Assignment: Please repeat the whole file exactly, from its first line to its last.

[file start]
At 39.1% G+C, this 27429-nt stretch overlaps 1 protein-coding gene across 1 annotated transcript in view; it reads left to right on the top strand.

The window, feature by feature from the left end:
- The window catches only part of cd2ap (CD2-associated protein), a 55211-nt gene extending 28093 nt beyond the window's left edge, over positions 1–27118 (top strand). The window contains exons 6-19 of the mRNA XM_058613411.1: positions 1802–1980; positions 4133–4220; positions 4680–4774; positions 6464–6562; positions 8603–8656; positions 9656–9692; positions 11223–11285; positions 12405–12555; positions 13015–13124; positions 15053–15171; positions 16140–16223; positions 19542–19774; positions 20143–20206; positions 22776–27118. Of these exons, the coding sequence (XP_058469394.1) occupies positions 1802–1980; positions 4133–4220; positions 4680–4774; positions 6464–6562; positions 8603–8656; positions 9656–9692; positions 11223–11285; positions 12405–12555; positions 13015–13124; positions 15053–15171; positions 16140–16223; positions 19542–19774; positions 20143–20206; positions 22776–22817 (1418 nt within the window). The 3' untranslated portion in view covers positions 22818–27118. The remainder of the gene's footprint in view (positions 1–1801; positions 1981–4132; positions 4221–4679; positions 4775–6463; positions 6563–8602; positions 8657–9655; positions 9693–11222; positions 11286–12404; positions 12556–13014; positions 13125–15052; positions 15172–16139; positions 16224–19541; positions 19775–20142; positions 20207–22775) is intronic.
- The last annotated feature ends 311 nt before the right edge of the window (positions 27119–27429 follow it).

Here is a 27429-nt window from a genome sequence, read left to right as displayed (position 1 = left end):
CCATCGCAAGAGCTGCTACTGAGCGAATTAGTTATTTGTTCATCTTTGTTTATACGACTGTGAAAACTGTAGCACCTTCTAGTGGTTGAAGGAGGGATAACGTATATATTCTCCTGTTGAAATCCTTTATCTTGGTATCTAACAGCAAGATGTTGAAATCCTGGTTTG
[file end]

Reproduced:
At 39.1% G+C, this 27429-nt stretch overlaps 1 protein-coding gene across 1 annotated transcript in view; it reads left to right on the top strand.

The window, feature by feature from the left end:
- The window catches only part of cd2ap (CD2-associated protein), a 55211-nt gene extending 28093 nt beyond the window's left edge, over positions 1–27118 (top strand). The window contains exons 6-19 of the mRNA XM_058613411.1: positions 1802–1980; positions 4133–4220; positions 4680–4774; positions 6464–6562; positions 8603–8656; positions 9656–9692; positions 11223–11285; positions 12405–12555; positions 13015–13124; positions 15053–15171; positions 16140–16223; positions 19542–19774; positions 20143–20206; positions 22776–27118. Of these exons, the coding sequence (XP_058469394.1) occupies positions 1802–1980; positions 4133–4220; positions 4680–4774; positions 6464–6562; positions 8603–8656; positions 9656–9692; positions 11223–11285; positions 12405–12555; positions 13015–13124; positions 15053–15171; positions 16140–16223; positions 19542–19774; positions 20143–20206; positions 22776–22817 (1418 nt within the window). The 3' untranslated portion in view covers positions 22818–27118. The remainder of the gene's footprint in view (positions 1–1801; positions 1981–4132; positions 4221–4679; positions 4775–6463; positions 6563–8602; positions 8657–9655; positions 9693–11222; positions 11286–12404; positions 12556–13014; positions 13125–15052; positions 15172–16139; positions 16224–19541; positions 19775–20142; positions 20207–22775) is intronic.
- The last annotated feature ends 311 nt before the right edge of the window (positions 27119–27429 follow it).

Here is a 27429-nt window from a genome sequence, read left to right as displayed (position 1 = left end):
CCATCGCAAGAGCTGCTACTGAGCGAATTAGTTATTTGTTCATCTTTGTTTATACGACTGTGAAAACTGTAGCACCTTCTAGTGGTTGAAGGAGGGATAACGTATATATTCTCCTGTTGAAATCCTTTATCTTGGTATCTAACAGCAAGATGTTGAAATCCTGGTTTG